SANTA CLARA — Play of the game? It’s too tough to narrow it just one when the 49ers pummelled the Green Bay Packers 37-8 Sunday night, so let’s go with one on both sides of the proverbial ball:BEST OFFENSIVE PLAY: Kittle’s touchdownJimmy Garoppolo’s 61-yard touchdown pass to George Kittle encapsulated just how well the 49ers can score, which they’re doing at over 30 points per game.Sure, it merely padded the 49ers’ lead to 30-8, but that scoring strike came immediately after the Packers’ put …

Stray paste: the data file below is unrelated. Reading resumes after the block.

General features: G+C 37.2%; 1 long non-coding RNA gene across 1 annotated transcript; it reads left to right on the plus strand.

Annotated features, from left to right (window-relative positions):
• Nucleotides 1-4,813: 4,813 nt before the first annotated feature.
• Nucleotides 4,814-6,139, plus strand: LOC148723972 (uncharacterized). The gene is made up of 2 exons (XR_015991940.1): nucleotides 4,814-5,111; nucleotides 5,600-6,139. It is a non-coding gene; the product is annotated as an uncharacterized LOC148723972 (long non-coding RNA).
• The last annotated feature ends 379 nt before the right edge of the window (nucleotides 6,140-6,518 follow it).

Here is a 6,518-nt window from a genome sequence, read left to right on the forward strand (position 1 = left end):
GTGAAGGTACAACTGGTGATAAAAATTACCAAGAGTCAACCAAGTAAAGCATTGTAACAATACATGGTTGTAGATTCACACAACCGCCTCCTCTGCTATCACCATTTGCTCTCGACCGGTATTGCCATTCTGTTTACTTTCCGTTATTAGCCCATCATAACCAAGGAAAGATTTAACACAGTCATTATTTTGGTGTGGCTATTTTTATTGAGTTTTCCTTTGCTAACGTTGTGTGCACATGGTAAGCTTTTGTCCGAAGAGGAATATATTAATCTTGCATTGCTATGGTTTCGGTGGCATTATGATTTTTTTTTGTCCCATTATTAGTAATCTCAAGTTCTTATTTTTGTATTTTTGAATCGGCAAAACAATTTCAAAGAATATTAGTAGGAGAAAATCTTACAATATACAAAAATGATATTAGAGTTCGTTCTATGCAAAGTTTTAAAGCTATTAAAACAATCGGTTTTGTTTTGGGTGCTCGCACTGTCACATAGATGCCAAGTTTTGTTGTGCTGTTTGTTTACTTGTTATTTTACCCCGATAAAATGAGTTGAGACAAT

23 January 2006South Africa’s courtrooms are set to go the hi-tech route, with the accused taking part in proceedings from prison via video-conferencing facilities, in a system successfully pioneered at the Durban and Pinetown magistrate’s courts in KwaZulu-Natal.The Mercury newspaper reports that the technology is already being used for half the cases – about 30 a day – heard at Court 10 in Durban, where those accused of serious and violent crimes make pre-trial court appearances.The prisoners do not leave Westville Prison. Instead, they appear before the magistrate on a television set in the courtroom, the newspaper reports.The hi-tech system allows for a two-way interaction, with the camera panning to whoever is speaking at the time. It also provides for private telephone conversations with attorneys and the exchange of documents via fax.If implemented countrywide, the technology will save the government millions of rands in prisoner transportation costs – and end the risk of escapes, prisoner violence in vans and attacks on court orderlies.Deon Boardman, the national manager of the project, told the Mercury that the aim was to simplify court procedures and improve efficiency.“We are in the proof of concept stage,” he said. “It is an impact study and we aim to roll it out to other courts with high case volumes.“The test period is six months. So far, it has gone so well. It is a joint venture between the Departments of Justice and of Correctional Services, the National Prosecuting Authority and the police. In April, a joint decision will be made regarding roll-out.”Some 500 prisoners are transported every day from Westville Prison to various courts.“It is an administrative nightmare,” Boardman told the Mercury. “They have to be checked out of the prison, transported to the courts, checked into the grill, handed over to the police, escorted to and from the courts, fed, and taken back to prison. All of this for a two-minute court appearance.“The costs are enormous and the risk of escape is huge . this project is the way to go.”The project began in October 2005, initially with only a few cases a day to allow the court staff to become used to the system and make the necessary mental adjustment.“It was important for both court staff and prisoners to feel comfortable,” said Boardman. “All prisoners make their first appearance in the court itself so they know what the courtroom looks like.“They are then informed that their next appearances will be via video.“But if they want to come to court, they can. They simply make the request and they are requisitioned either the same day or the next day. But … most prisoners seem happy to appear on camera,” Boardman told the Mercury.The idea for the system came from Peter Benson of Durban-based Digital Voice Processing, which now runs the project, who first saw the technology at work in the US state of Florida, and suggested it to the Justice Department. He said it was inexpensive, with the pilot project only costing about R230 000 so far.“We worked out that if the department equipped every prison and one court in each courthouse with these video remand systems, the total cost of the technology would be recovered within nine months,” he told the Mercury.“I am passionate about this project,” he said. “It will save millions and it will save lives . I want to see this thing happen even if I don’t get the final tender.”SouthAfrica.info reporter